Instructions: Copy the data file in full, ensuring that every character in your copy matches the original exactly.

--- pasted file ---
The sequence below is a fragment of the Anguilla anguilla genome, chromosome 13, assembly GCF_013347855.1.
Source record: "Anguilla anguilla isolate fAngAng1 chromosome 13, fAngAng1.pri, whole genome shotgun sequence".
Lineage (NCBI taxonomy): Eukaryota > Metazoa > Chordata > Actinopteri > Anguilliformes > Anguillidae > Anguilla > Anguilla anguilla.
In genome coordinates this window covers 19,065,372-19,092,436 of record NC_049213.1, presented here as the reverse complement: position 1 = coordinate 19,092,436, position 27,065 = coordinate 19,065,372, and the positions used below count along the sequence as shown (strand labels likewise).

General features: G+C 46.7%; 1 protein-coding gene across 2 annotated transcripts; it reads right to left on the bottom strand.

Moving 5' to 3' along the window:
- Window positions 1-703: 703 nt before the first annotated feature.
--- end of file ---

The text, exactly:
The sequence below is a fragment of the Anguilla anguilla genome, chromosome 13, assembly GCF_013347855.1.
Source record: "Anguilla anguilla isolate fAngAng1 chromosome 13, fAngAng1.pri, whole genome shotgun sequence".
Lineage (NCBI taxonomy): Eukaryota > Metazoa > Chordata > Actinopteri > Anguilliformes > Anguillidae > Anguilla > Anguilla anguilla.
In genome coordinates this window covers 19,065,372-19,092,436 of record NC_049213.1, presented here as the reverse complement: position 1 = coordinate 19,092,436, position 27,065 = coordinate 19,065,372, and the positions used below count along the sequence as shown (strand labels likewise).

General features: G+C 46.7%; 1 protein-coding gene across 2 annotated transcripts; it reads right to left on the bottom strand.

Moving 5' to 3' along the window:
- Window positions 1-703: 703 nt before the first annotated feature.